“I have a story for you, and I promise you it’s true.” Pseudopod was the first horror fiction podcast, running continuously since 2006. They cover the whole spectrum of horror, new to old, gory to non, psychological to grossout, it’s all there. Alasdair Stuart’s thoughtful after-story comments are a huge draw to the podcast as well. Among the feature length episodes are “Flash in the Borderlands” episode that group together three flash horror stories with a related theme. Even if I don’t like the story in a particular week, I’ll listen to the end just so I can hear what he has to say. They publish a lot of really great stuff.
The final installment of my Best Podcast Fiction of All Time List, is finally here, revealing the top ten. You can find the individual posts as they were posted #41-50 here, #31-40 here, #21-30 here, and #11-20 here. For those who just want to get to the Top Ten already I’ve listed that first. For ease of reference, I’ve also included the entire list of fifty at the bottom of the post so if you want to refer people to the list, you can just link here.
These are (my opinion of) what is the best of the best, the most epic of the most epic. Load them all up and have an awesome road trip, or ration them out over months of liistening.
I would love if other fiction podcast fans would comment here and say what their own favorites are and why.
- “Keeper of the Wave” by Jamie Killen
- “Main Sequence” by Saira Ali
- “Bearing Witness” by Jane Yolen
Featured in August
- “The Djinn” by Saira Ali
- “Orpheus” by Geoffrey A. Landis
- “It’s a Universal Picture” by Gwynne Garfinkle
- “Deepwater” by Valya Dudycz Lupescu
Featured in September
- “Hold Back the Waters” by Virginia M. Mohlere
- “An Eyewitness Guide to the Sea Shore” by Margo Lanagan
- “Poor Old Horse” by Sonya Taaffe
Here’s the book description:
Mike Allen has put together a first class collection of horror and dark fantasy. UNSEAMING burns bright as hell among its peers. – Laird Barron, author of THE BEAUTIFUL THING THAT AWAITS US ALL
Everyone in the world awakens covered in blood-and no one knows where the blood came from. A childhood doll arrives to tear its owner’s reality limb from limb. A portal to the spirit realm stretches wide on the Appalachian Trail, and something more than human crawls through on eight legs. Words of comfort change to terrifying sounds as a force from outside time speaks through them. The buttons in the bin will unseam your flesh to bare your nastiest secrets. Opening with “The Button Bin,” a finalist for the Nebula Award for Best Short Story, and culminating with its sequel, “The Quiltmaker,” which Bram Stoker Award and Shirley Jackson Award winner Laird Barron has hailed as Mike Allen’s masterpiece, this debut collection gathers fourteen horror tales that, in the words of Barron’s introduction, “rival anything committed to paper by the likes of contemporary masters such as Clive Barker, Ramsey Campbell, or Caitlín Kiernan. This is raw, visceral, and sometimes bloody stuff. Primal stuff.”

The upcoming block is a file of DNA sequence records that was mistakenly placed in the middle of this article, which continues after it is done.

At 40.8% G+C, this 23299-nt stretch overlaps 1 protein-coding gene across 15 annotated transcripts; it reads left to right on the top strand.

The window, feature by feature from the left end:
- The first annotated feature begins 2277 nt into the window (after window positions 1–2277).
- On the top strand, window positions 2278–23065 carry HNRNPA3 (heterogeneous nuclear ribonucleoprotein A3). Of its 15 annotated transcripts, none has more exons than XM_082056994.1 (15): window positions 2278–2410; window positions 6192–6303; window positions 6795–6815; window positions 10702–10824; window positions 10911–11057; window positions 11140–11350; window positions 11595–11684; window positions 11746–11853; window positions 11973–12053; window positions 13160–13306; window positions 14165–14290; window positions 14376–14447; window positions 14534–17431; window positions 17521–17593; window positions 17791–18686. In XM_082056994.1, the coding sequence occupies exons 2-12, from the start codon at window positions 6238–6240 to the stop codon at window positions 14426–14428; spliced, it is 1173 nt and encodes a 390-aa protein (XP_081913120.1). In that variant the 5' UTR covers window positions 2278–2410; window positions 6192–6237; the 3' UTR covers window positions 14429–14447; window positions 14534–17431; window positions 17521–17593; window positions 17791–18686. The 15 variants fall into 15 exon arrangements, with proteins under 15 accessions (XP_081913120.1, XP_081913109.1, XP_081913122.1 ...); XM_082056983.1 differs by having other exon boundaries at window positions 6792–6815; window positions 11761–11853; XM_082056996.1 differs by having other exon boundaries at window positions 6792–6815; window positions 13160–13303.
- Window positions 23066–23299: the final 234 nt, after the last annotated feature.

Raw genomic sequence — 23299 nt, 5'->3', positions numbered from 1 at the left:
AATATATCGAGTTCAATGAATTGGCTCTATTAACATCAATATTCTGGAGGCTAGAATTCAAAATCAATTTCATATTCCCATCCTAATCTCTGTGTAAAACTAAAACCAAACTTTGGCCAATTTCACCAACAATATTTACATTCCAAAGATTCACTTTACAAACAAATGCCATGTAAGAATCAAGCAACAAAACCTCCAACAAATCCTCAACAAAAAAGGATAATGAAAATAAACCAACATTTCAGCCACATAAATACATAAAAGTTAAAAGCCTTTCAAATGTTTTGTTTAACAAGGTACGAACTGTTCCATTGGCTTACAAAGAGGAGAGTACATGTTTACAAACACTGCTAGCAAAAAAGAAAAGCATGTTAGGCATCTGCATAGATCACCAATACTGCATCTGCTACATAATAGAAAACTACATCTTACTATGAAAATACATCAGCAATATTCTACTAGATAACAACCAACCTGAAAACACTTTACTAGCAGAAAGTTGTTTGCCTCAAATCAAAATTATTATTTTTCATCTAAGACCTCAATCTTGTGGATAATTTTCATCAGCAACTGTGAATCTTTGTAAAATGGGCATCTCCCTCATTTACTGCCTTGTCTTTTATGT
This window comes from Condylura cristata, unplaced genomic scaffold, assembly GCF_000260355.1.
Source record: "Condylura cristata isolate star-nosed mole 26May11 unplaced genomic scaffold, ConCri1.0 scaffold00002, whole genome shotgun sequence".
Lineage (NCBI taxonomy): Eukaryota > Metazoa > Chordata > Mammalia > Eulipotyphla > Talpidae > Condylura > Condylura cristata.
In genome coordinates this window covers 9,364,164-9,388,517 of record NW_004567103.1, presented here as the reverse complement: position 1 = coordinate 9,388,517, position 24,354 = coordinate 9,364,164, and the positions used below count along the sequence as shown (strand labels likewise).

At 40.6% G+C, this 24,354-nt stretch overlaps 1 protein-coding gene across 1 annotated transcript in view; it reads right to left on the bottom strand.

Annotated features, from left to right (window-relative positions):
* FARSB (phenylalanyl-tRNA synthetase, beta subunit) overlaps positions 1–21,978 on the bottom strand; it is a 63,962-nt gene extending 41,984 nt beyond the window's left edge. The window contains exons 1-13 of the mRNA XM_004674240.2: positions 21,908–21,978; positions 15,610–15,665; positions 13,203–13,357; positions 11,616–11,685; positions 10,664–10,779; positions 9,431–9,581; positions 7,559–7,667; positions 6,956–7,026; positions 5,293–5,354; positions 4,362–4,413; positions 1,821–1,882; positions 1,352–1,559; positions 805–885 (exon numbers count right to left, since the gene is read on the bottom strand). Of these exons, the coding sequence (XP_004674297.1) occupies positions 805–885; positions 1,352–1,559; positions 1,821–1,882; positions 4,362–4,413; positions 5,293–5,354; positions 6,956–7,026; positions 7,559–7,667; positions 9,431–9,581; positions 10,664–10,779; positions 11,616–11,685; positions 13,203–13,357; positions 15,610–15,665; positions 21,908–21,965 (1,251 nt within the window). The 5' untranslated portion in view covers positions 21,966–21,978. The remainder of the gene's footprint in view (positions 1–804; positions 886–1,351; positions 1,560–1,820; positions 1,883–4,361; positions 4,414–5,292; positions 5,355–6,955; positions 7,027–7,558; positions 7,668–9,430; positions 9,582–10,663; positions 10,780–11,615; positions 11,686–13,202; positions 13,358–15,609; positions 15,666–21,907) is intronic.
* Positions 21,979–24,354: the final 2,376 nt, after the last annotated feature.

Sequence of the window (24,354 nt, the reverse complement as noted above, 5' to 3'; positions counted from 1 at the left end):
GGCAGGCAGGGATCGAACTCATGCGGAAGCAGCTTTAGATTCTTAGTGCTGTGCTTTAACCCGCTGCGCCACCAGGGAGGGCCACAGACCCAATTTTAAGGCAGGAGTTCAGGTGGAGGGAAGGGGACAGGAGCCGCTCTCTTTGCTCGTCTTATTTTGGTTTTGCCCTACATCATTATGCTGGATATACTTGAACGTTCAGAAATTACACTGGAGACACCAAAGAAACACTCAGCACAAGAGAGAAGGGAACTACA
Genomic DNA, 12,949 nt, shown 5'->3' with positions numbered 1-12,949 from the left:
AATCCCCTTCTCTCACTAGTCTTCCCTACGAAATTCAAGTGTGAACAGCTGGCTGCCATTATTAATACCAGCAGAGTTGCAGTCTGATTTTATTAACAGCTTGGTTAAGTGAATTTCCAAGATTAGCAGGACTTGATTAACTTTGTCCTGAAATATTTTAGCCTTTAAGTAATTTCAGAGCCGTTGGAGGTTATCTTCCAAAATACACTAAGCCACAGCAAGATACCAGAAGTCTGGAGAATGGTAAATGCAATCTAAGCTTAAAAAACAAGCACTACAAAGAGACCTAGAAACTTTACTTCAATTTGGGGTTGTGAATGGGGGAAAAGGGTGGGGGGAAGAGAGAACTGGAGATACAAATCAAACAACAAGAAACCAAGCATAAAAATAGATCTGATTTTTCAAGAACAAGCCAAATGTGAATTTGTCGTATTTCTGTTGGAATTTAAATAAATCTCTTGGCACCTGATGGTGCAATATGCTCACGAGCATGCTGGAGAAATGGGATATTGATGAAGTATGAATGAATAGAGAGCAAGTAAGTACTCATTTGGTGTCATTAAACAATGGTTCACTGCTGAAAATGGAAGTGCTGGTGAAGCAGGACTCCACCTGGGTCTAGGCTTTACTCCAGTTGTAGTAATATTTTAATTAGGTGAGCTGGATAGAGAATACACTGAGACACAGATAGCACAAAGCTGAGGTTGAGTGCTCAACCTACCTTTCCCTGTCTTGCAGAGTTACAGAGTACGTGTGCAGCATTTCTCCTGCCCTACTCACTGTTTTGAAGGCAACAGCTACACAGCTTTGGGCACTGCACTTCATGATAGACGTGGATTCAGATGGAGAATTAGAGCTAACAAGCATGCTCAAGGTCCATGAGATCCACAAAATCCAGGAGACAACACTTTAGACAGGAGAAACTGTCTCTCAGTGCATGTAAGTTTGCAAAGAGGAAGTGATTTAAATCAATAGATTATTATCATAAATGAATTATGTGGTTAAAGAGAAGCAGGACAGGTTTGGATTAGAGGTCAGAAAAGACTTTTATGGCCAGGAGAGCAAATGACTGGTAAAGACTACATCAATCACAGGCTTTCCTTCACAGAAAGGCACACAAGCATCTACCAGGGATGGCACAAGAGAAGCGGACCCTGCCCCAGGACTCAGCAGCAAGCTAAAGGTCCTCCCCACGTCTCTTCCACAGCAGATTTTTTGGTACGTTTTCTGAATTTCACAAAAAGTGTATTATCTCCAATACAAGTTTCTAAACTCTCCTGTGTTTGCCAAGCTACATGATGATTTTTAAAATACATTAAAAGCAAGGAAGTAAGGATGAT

And here’s the table of contents…
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This week we asked our participants to dive into ancient legends, history and myth:
Here’s what they said…
Stew. Beer. Earl Grey, Hot. I *know* there are more interesting science fiction and fantasy foods out there! With that in mind, here’s what we asked our panelists:
Here’s what they said…
In my first article here at SF Signal, I provided a brief introduction to fiction podcasts, including reasons why they are my primary source of fiction and a list of places where you can find more fiction podcasts. That was just an introduction, to break the ice, to get things going.
Anyone who knows me from Diabolical Plots knows that I love to make lists of my favorite podcast fiction stories. Since 2009 I have listened voraciously to more than 1000 episodes from 17 different podcasts, 12 that I’m still keeping up with, and I’ve written up a bunch of Best Of lists over the course of those five years.
Since I’m new here at SF Signal, I was thinking of how I could get this series of articles kicked off with a bang. I love podcast fiction. I love lists. But I wanted something new, something I’d never done before, something epic. And then I thought: I’ve never made a cross-podcast list. I’ve only compared a podcast’s episodes to its own episodes. I myself didn’t even know which of the podcasts had the most epsiodes I’d liked because each publishes great material but each has found its own style niche.
So here it is, the epic Best Podcast Fiction of All Time list.
Mike Allen‘s first novel, The Black Fire Concerto, came out in July from Haunted Stars Publishing. Tanith Lee, this year’s recipient of the World Fantasy Award for Life Achievement, calls the book “a prize for the multitude of fans who relish strong Grand Guignol with their sword and sorcery.” By day, Mike works as the arts columnist for The Roanoke Times. His horror tale “The Button Bin” was a finalist for the Nebula Award for Best Short Story. He’s also the editor of the critically-acclaimed Clockwork Phoenix anthologies — the latest volume, Clockwork Phoenix 4, was funded by a $10,000 Kickstarter — and the fiction and poetry webzine Mythic Delirium.